Iconic Disneyland Photographer Renie Bardeau Passes Away

in Disneyland Resort

renie bardeau and mickey mouse

Credit: Debbie Bardeau

Renie Bardeau, a photographer who spent much of his career capturing iconic images of Disneyland Resort, has died at age 86.

The photographer and Disney Parks iconic passed away from kidney failure on Monday, January 4, after contracting COVID-19, the OC Register confirmed.

Debbie Bardeau, Renie’s daughter, shared a touching Facebook post remembering her father on the Disneyland Photography Facebook group. It reads:

It is with an extreamly heavy heart that I let my Disney family know…My Father Renie Bardeau Passed this Am. My dad was Disney’s chief photographer for close to 43 yrs. Footsteps was one of his most loved and admired photographs of his career. He left a photographic history that will endure He loved his Disney Family and leaves behind an amazing legacy. We send blessings to all.

Debbie shared the following photograph of her dad, which another group member, Peggy Matthews Rose, commented on, sharing a fun story about how Renie taught her to use a single-lens reflex (SLR) camera:

This is the Renie I remember best. Had to buy a camera strap just like that. He helped me figure out a bit of what I was doing with an SLR camera, including how to pick one out. I recall him having a stroke around 1978 or so. Pretty rough but he made a full recovery.

OC Register shared a report about Bardeau’s death, noting details about the photograph Debbie specifically mentioned in her post:

He was responsible for one of the most iconic photos ever taken of the park: An image of Walt Disney strolling  in front of Sleeping Beauty Castle. Snapped in 1964, it became known as the “Footsteps” photo, and was subsequently printed and sold on shirts, coffee mugs, lithographs and posters. He estimated that he’d taken hundreds of thousands of other pictures over the years, including 100,000 of Mickey Mouse.

footsteps bardeau
Credit: Disney

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Fans have also shared tributes to Bardeau on social media.

George Savvas wrote:

Remembering Renie Bardeau, who we lost yesterday. Renie, along with Charlie Nichols, showed the rest of us how it’s done. My biggest takeaway from his prolific catalog of iconic Disneyland imagery is this: No matter who else may be in the photo, Disneyland is the star

Another Tweet, from Twenty One Royal Street, reads:

Former Disneyland Chief Photographer Renie Bardeau, responsible for many of the iconic photos of Walt Disney and other celebrities in the park, has died. His daughter broke the news on Facebook.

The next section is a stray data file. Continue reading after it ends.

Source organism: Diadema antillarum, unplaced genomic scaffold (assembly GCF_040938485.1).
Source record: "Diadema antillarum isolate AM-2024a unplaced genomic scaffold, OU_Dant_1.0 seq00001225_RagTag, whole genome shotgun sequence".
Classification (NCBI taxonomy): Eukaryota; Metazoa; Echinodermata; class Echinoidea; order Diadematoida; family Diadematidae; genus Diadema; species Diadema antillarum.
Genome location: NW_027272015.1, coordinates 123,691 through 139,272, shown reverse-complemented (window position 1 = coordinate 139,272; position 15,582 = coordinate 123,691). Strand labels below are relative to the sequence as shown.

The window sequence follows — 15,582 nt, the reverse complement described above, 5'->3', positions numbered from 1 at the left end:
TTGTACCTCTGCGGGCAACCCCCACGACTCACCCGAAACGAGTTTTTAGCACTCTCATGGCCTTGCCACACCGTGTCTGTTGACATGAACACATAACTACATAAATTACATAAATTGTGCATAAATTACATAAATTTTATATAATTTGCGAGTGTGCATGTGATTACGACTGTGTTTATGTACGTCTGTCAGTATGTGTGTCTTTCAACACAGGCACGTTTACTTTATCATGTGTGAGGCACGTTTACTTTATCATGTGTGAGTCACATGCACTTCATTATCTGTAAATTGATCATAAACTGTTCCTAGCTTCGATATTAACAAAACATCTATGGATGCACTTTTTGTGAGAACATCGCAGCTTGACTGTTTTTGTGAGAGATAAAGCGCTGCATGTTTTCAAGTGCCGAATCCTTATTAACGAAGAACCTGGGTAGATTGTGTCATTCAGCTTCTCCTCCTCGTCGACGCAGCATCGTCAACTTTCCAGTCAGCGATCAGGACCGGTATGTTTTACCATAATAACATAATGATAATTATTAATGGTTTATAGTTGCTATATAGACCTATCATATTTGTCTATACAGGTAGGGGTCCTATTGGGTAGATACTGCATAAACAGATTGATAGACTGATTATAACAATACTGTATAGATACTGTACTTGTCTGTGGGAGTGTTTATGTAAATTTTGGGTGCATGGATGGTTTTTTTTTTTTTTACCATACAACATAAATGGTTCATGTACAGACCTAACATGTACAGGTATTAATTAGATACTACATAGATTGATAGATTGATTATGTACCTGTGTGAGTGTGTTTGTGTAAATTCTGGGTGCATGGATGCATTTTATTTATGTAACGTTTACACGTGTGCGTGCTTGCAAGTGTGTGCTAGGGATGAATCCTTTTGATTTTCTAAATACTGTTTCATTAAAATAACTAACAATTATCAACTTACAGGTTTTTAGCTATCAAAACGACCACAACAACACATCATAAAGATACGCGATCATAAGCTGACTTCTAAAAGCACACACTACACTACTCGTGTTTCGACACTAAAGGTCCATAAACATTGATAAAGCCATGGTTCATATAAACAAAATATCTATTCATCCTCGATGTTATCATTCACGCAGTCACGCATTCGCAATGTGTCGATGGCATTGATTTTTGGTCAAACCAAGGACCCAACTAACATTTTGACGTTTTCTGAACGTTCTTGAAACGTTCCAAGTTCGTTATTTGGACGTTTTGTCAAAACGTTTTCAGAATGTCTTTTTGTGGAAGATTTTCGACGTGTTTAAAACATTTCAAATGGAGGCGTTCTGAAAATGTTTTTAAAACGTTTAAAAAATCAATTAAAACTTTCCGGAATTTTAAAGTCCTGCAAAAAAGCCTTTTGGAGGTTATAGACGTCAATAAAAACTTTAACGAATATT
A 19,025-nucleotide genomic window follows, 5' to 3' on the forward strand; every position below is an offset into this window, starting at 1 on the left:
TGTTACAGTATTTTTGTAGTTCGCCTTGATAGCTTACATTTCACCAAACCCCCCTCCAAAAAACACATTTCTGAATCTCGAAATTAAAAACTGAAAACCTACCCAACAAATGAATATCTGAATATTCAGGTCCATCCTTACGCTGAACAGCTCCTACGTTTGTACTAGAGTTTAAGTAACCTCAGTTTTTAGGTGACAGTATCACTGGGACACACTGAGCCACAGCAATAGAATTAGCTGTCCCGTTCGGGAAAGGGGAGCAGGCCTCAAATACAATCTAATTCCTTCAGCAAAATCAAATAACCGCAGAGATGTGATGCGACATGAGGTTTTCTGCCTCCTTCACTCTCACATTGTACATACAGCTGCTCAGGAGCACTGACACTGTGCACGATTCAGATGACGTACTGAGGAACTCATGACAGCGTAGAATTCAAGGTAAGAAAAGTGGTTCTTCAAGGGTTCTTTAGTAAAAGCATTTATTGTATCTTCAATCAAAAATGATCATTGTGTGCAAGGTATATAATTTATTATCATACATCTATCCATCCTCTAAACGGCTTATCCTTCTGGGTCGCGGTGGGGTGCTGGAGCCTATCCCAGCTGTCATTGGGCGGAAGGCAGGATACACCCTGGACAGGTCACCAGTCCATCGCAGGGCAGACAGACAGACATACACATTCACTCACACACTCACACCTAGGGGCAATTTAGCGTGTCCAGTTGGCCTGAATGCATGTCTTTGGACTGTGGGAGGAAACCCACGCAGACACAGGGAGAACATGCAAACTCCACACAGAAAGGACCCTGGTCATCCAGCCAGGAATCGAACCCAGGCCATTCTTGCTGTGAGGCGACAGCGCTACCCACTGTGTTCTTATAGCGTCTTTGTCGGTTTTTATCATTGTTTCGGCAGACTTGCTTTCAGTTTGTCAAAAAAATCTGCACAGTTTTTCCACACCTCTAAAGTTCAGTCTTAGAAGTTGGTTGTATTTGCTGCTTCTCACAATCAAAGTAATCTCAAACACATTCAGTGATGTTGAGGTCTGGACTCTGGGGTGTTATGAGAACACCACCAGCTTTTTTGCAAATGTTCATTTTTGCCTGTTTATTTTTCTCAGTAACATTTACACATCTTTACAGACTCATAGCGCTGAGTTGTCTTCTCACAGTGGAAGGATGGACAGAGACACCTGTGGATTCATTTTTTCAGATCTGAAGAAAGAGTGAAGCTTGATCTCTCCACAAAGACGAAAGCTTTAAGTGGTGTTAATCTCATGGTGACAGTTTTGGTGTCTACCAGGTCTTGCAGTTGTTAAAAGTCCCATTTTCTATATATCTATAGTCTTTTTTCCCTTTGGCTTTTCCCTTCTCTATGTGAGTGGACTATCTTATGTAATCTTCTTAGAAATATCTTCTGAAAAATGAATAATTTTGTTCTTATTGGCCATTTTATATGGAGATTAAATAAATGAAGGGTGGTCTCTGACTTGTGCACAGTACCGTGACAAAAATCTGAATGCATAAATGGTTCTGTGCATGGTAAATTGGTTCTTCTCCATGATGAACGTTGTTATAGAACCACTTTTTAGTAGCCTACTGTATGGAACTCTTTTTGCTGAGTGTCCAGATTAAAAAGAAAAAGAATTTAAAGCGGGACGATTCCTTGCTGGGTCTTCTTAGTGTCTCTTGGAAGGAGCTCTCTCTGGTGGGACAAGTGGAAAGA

Finally, Richy shared the following Tweet, accompanied by a photo of an autographed copy of “Footsteps,” signed by Bardeau in 1999:

Renié Bardeau sadly passed away earlier today. His most notable work across his 43 year career as Disneyland’s chief photographer was the iconic “Footsteps”.

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A 1996 Los Angeles Times article shared this about Bardeau’s storied Disneyland career:

“He has probably shot every nook and cranny at Disneyland,” said Bardeau’s supervisor, Tom Brocato. “What he brings to the job is more than 35 years’ worth of history that you can’t get out of a book.”

But what a book he could make, from his very first assignment in 1959, to photograph Walt Disney and then-Vice President Richard Nixon at the opening of Tomorrowland, to Elizabeth Taylor’s star-studded 1992 birthday bash, to the more mundane jobs like shooting Sleeping Beauty’s castle over and over again to record the slightest permutations for publicity shots.

Bardeau even took the very last photograph of Walt Disney at Disneyland Park — riding in the Disneyland fire engine with Mickey Mouse with a huge smile plastered on his face, the Mr. Disney every fan still knows and loves to this day.

walt and mickey last photo
Credit: Disney

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Bardeau, although many Disney fans may not realize it, is probably the reason that so many people recognize Walt Disney to this day — his hundreds of thousands of images are sure to stand the test of time.

The entire ITM team sends our best to Renie Bardeau’s loved ones during this difficult time. 

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